What I’m trying to say is that we use information from other objects to build representations for new objects. Far from all of our object representations living separately and not interacting, we have a rich ‘internal world’ of different types of objects, object class hierarchies, and lateral relationships between objects.
No one knows what our internal model of object classes looks like. It’s an important enough problem that anyone who figured this out might win the Nobel prize. It’s been conjectured that figuring it out would give insights into a good deal of what the human brain does in general, beyond vision. Because of this, figuring it out might be as hard as ‘cracking’ the problem of general artificial intelligence. And anyone who accomplished the related goal of coming up with a computer model of object classes capable of the same richness of representation and efficient learning that humans have would definitely become a celebrity in ML circles.
Let’s call such a hypothetical future model the GVM – the General Visual Model or Grand Visual Model (or Generative Visual Model, if that makes you feel better). We’ve made some progress towards acheiving GVM but we’re still far from the goal. For example, there’s Picture, which allows you to represent your visual scene in a very high-level language, and the algorithm learns how to translate images into representations in your model. But Picture is still underspecified – it doesn’t specify a model for object representation, merely a language in which such a model could be represented. As an analogy, you could say that Picture is to the eventual GVM what C is to the Linux operating system (although this is assuming that the GVM will use Picture-related ideas, which may or may not happen). One model that I really like is Brendan Lake’s handwriting model which just came out last year. This model is a very nice example of the ideas that we might very likely have in the eventual GVM – a rich representation using information-sharing to represent a huge number of objects in a very efficient manner. It’s capable of things like one-shot learning and efficient unsupervised training, and it achieves results very similar to humans when trained on similar tasks. However, the model here is too specific – it just works on handwriting. And the model is actually fairly complicated, uses a lot of optimizations specific to handwriting, and it’s not clear how to generalize it to other tasks. This isn’t good news – it suggests that the GVM itself is also probably very complicated and would require a lot of hard-coded, hand-tuned ‘magic’ in order to work. This stands in stark contrast to convnets, which are fairly simple and general.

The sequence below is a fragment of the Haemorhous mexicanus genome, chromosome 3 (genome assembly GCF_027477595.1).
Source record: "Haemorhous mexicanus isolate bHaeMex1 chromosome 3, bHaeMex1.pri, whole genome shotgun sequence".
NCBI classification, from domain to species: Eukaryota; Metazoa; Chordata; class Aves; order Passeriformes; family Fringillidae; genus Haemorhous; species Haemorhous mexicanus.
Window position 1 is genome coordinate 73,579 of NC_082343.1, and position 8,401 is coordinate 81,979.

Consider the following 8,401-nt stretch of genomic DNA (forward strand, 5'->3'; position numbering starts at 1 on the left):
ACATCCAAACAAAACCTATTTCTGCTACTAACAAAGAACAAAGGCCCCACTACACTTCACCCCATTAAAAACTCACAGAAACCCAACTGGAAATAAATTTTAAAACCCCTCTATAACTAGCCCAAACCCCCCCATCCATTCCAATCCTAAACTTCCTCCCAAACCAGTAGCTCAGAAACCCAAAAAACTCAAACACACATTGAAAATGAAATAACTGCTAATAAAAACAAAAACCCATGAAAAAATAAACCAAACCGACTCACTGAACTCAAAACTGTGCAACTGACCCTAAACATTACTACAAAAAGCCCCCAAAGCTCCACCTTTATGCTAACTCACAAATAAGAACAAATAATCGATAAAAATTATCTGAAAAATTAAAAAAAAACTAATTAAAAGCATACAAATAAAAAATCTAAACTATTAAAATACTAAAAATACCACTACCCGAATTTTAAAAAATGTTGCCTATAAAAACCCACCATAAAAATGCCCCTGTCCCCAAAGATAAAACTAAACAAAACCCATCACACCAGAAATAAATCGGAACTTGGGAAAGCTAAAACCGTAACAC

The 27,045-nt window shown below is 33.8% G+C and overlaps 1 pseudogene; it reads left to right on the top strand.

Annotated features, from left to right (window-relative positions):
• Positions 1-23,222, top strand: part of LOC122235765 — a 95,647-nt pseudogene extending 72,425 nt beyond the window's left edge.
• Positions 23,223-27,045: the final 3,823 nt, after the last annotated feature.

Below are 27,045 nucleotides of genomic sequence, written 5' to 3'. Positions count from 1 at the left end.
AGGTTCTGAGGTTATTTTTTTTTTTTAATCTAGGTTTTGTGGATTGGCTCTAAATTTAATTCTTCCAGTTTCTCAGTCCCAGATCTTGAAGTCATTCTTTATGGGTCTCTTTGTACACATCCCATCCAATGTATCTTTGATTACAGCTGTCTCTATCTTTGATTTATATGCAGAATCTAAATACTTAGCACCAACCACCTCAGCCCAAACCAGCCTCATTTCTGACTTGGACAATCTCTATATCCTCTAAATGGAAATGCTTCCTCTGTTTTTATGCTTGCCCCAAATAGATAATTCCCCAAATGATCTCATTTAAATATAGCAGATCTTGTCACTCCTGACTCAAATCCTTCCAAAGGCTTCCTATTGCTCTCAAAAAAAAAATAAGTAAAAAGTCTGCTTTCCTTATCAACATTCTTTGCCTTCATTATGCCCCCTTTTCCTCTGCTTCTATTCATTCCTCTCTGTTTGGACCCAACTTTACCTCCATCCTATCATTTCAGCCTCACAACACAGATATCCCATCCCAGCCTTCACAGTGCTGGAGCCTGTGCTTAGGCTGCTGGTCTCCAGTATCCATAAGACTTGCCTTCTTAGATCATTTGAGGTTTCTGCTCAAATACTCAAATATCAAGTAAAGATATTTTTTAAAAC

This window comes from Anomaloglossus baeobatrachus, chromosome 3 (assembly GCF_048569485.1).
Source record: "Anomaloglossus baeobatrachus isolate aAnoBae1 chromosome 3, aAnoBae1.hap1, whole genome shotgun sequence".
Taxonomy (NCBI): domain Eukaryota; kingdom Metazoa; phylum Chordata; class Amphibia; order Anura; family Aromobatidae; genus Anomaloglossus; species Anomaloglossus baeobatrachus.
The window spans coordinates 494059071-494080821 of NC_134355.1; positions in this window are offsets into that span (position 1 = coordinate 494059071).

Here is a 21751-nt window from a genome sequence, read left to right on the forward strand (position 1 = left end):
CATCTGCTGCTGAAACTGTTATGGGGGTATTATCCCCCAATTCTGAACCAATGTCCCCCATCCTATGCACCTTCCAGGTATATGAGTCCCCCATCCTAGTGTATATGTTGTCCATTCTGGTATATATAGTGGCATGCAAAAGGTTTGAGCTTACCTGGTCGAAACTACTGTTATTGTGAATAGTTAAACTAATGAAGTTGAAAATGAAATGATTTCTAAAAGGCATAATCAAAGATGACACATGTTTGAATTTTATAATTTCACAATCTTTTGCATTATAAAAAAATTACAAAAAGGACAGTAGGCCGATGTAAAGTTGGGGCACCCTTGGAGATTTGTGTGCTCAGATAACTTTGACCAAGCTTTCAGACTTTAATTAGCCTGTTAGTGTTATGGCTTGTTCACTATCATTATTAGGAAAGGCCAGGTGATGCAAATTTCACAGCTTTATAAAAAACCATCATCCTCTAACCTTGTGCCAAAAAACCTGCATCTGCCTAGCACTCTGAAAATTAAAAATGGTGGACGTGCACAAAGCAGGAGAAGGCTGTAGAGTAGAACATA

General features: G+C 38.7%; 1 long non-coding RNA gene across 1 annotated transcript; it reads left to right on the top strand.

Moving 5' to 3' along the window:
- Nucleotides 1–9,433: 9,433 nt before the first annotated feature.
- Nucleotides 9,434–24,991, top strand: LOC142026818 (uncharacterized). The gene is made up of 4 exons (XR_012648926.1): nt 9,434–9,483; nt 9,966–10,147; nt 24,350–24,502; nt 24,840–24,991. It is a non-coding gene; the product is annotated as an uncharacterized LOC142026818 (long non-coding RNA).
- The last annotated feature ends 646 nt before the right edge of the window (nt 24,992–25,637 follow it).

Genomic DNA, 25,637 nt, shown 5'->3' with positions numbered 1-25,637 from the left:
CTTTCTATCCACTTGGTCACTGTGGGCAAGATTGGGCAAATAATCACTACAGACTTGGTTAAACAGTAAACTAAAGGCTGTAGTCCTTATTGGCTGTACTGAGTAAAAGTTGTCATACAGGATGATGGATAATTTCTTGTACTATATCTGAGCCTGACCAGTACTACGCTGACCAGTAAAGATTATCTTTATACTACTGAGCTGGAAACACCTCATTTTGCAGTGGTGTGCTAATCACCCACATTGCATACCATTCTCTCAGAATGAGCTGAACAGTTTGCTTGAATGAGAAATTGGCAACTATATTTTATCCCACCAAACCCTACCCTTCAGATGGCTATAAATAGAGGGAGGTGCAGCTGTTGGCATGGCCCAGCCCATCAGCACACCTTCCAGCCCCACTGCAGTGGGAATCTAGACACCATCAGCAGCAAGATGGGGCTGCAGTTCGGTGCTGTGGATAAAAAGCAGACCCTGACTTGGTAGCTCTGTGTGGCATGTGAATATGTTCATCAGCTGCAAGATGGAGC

Still, Lake’s work has generated a flurry of related work and it’s somewhat hard to keep up with a lot of the ideas that are being thrown out there. In the next posts, I’ll go through the past, present, and (possible) future of achieving GVM and try to come up with a set of ideas on how to proceed.